He is accused of disorderly behaviour in Josephine Avenue, Limavady, on Tuesday.

But Sergeant David Jennings successfully opposed bail in a related case involving Raymond 'Bimbo' Magee (38), also of Kennaught Terrace, who was accused of encouraging members of a loyalist faction to commit a breach of the peace at nearby Irish Green Street that night.

He said police feared there was a threat to public order from Magee, who was allegedly seen urging a nationalist crowd to come forward with him and confront a group of loyalists.

According to the Sgt Jennings, Magee's behaviour had previously been noted by police at other band parades when he was seen behaving similarly "on numerous occasions".

Sgt Jennings said the incident on Tuesday involved groups at the Irish Green Street flashpoint where loyalists from Sperrin Road and nationalists from Kennaught Terrace had confronted each other.

The magistrate said the main issue was to avoid trouble during the band parade and remanded Magee in custody overnight to appear at Londonderry Magistrates Court today, when he would consider granting bail.

A third man from Kennaught Terrace was also arrested on Tuesday night for public disorder and resisting arrest but was released pending a police report.

In Limavady last night around 20 bands and up to 650 supporters were due to take part in a parade led by the local Edenmore Flute Band.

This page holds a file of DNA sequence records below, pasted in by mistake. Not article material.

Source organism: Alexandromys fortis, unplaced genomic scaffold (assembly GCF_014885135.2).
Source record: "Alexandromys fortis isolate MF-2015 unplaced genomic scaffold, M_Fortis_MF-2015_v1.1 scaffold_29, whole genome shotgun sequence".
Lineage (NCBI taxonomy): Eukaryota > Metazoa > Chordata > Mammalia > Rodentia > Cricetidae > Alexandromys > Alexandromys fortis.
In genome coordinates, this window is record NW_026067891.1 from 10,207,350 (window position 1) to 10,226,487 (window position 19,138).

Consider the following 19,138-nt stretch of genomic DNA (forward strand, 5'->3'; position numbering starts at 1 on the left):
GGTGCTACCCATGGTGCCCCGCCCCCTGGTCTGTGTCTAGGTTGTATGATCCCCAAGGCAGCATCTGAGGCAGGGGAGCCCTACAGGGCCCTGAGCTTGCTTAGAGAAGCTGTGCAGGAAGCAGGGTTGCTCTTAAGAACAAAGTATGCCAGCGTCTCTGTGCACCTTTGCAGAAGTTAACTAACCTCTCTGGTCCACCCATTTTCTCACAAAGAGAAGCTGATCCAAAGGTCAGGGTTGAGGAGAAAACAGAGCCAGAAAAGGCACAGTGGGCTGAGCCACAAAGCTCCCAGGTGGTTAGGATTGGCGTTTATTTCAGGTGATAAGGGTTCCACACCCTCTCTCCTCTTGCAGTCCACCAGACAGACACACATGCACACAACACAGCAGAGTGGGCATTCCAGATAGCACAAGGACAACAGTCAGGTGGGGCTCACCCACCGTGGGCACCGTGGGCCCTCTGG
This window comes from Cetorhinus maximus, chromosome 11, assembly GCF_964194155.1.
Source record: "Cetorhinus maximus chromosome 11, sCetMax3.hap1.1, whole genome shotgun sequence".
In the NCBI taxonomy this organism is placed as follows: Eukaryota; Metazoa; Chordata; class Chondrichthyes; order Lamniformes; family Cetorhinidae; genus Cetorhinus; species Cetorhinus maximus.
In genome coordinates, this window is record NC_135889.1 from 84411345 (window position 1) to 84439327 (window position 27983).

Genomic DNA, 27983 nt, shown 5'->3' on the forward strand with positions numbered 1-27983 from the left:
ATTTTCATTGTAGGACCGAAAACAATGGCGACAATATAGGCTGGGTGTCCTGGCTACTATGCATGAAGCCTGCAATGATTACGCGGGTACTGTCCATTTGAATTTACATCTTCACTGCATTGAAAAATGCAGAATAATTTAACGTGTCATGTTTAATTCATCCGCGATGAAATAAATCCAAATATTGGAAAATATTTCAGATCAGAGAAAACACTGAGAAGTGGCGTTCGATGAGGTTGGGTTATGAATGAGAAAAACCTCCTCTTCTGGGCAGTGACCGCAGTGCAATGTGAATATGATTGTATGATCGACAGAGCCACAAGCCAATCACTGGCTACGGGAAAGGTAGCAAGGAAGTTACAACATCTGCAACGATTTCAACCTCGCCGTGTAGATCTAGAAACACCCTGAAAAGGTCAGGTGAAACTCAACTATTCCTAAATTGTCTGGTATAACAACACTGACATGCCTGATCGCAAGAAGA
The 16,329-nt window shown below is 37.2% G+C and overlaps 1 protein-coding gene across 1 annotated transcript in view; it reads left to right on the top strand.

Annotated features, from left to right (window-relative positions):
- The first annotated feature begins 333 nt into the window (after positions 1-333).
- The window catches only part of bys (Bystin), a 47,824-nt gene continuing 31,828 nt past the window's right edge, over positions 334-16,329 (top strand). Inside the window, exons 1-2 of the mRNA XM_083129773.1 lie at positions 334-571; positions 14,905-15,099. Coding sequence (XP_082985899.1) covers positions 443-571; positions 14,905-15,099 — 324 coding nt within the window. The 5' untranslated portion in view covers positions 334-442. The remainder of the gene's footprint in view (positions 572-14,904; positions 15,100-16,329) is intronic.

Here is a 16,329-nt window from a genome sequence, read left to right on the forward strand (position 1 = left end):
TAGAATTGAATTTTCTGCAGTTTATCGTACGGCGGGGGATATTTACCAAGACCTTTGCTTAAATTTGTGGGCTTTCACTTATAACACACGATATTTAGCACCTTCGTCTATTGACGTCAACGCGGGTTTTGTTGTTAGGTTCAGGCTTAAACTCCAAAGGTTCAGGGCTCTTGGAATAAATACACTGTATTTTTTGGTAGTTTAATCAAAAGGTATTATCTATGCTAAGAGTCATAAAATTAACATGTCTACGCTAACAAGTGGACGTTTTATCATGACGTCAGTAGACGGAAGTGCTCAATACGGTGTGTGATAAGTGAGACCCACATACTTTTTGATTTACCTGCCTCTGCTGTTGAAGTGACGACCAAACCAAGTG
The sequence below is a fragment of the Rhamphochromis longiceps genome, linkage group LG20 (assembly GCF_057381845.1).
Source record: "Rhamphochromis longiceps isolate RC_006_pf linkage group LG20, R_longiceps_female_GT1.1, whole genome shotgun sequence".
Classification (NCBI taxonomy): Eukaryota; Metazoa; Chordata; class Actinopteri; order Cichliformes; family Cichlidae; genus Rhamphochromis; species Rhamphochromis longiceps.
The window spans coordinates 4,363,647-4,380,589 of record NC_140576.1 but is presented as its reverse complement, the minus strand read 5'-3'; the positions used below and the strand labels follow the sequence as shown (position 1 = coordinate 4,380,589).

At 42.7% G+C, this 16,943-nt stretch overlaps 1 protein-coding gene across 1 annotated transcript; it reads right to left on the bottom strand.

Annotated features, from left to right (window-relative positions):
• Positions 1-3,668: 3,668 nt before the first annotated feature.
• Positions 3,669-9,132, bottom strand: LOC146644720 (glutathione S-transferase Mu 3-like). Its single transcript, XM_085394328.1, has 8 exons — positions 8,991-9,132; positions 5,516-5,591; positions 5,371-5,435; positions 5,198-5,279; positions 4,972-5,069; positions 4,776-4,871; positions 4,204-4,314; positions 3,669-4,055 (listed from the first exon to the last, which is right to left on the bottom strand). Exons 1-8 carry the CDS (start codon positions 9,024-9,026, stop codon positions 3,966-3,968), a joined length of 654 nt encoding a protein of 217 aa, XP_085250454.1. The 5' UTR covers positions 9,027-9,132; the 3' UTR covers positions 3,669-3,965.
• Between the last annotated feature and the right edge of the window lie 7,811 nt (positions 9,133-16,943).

Meanwhile, East Londonderry MP Gregory Campbell has held meetings with the police to discuss growing concerns about simmering sectarianism in Limavady.

He demanded the immediate removal of the flags and said plans for a republican march in the town next month had increased tensions.


Council Tells PM To Keep RIR Intact

By Debra Douglas
18 August 2005

NORTH Down Borough Council has agreed to write to Tony Blair to express condemnation at the Government's decision to disband the three home battalions of the RIR and call for a reversal, it was revealed today.

At a meeting this week, councillors agreed to pass a motion put forward by DUP councillor Alex Easton condemning the Government decision to implement the provisions of the Joint Framework declaration.

Describing the decision as "a politically inspired act of appeasement to terrorism", the motion condemns the fact that members of the RIR were given no prior notice of it and calls on other councils to join in common opposition to it.

It calls on the Government to ensure that members of the RIR, both full time and part time, who are made redundant are given a generous financial package including full pension rights, as well as the establishment of a fund for UDR/RIR widows.

Putting forward his motion, Mr Easton said: "This announcement and the latest round of concessions is the latest act of madness by the Government to bend over backwards to the IRA.

"When will they learn that rewarding evil only brings more evil into our society. It does not work and I predict that this will come back to haunt the Government?